Researchers have developed a new AI-powered blood test capable of detecting 50 different types of cancer and identify where the cancer originated, even before clinical signs or symptoms of the disease are observable.
The paper was published in cancer journal 'Annals of Oncology' on Tuesday. The test relies on a computer program that searches through DNA which is commonly found in blood, identifying fragments which may have originated from tumours elsewhere in the body.
"The test not only demonstrates the presence of cancer, but provides an accurate address as to the type of cancer and where the health professional should look for the malignancy," immunologist Michael Seiden told HealthDay.
Researchers used the program to target how these DNA bits have been methylated - a chemical indication of whether a gene is 'active' or 'inactive'.
In a large trial involving 6,689 blood samples, the researchers used a technique in which a computer algorithm was taught to observe DNA methylation patterns from thousands of blood samples, before giving it 1,531 samples from cancer-stricken people and 1,521 from people without cancer.
The machine compartmentalised the samples into patterns and the researchers then trained the AI to identify which pattern was associated with which type of cancer.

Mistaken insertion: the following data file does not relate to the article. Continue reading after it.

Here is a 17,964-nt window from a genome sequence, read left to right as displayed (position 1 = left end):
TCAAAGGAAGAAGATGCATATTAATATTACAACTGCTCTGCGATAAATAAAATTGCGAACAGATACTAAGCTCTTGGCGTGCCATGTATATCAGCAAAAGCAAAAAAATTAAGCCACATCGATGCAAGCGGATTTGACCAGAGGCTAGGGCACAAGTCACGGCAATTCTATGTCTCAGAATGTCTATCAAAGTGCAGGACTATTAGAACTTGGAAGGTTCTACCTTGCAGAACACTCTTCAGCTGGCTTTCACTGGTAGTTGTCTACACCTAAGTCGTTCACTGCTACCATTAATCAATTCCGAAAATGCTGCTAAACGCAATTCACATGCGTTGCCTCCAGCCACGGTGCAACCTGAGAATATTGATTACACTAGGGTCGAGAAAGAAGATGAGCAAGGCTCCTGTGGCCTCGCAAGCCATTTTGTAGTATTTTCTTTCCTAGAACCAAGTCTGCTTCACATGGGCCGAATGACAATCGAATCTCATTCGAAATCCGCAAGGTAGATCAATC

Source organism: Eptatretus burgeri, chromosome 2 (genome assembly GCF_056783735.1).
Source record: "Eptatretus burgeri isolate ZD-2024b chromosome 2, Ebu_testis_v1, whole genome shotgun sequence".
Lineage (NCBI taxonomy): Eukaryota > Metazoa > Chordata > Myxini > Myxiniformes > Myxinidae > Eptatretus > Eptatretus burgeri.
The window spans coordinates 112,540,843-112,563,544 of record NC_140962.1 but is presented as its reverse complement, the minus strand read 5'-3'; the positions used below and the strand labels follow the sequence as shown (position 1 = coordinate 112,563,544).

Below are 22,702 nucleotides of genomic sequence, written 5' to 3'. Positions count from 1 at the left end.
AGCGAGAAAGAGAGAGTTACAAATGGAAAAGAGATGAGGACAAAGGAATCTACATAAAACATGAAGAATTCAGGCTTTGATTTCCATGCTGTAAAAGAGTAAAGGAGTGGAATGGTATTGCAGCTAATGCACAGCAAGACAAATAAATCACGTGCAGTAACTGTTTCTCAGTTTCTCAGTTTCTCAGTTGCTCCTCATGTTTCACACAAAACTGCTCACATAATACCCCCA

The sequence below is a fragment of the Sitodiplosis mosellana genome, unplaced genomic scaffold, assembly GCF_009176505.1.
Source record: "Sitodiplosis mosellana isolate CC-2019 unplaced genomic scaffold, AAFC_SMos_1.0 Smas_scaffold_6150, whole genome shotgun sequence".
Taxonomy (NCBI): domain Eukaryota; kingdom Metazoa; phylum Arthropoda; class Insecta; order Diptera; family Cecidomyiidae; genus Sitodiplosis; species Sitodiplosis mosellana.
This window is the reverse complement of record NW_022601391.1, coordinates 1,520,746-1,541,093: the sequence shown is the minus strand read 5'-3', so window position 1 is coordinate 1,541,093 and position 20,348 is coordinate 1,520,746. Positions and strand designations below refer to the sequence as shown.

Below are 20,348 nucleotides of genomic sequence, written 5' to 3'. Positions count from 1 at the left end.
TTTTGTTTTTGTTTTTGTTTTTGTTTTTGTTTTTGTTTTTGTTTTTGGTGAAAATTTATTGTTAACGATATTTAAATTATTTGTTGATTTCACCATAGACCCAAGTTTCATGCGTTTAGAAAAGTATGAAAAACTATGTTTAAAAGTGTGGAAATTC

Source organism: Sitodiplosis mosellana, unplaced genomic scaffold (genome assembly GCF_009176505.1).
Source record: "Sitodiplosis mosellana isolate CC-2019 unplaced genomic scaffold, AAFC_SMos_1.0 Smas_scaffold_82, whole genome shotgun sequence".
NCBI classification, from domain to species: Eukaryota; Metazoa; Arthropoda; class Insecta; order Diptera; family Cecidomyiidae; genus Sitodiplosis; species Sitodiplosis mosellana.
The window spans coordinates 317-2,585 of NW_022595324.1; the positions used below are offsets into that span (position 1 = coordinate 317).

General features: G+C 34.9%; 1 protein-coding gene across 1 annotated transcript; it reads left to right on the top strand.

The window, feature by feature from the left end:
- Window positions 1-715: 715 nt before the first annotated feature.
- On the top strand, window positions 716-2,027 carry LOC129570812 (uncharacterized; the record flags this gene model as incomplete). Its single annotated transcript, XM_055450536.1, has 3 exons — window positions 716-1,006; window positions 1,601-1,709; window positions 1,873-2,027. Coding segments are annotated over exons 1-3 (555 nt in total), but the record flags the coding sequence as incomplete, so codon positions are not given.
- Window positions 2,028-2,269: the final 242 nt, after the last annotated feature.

"Our previous work indicated that methylation-based tests outperform traditional DNA-sequencing approaches to detecting multiple forms of cancer in blood samples", Dana-Farber Cancer Institute oncologist Geoff Oxnard explained in a statement.
Due to how quickly it is able to identify the tissue from which the cancer originated, the test could eventually be used in national screenings.
The test still suffers from low detection rates of early-stage cancer as well as difficulty identifying cancers originating from human papillomavirus, but it shows a promising development for AI-based screenings.
"Based upon this successful clinical validation in thousands of patients, the test has actually now been launched for limited use on clinical trials" , Oxnard told the BBC.
"Before this blood test is used routinely, we will probably need to see results from clinical studies... to more fully understand the test performance", said Oxnard.
A transformative development
Scientists have long been searching for a simple and cost-effective blood test, with priority to early testing, which can be essential in saving lives.
The test has a 0.7% false-positive rate for cancer detection, meaning that less than 1% of people tested would be misdiagnosed. Comparatively, 10% of women are wrongly identified as having cancer in national breast cancer screenings, depending on the frequency and type of mammography performed.
However, the technique still runs the risk of providing patients with false reassurance. The test detected the presence of cancer in 44 percent of cases across 50 variations of cancer.
Detection was also more sensitive to how advanced the cancer was, with just 18 percent early-stage detections compared to 90 percent of detections of the disease in a later stage.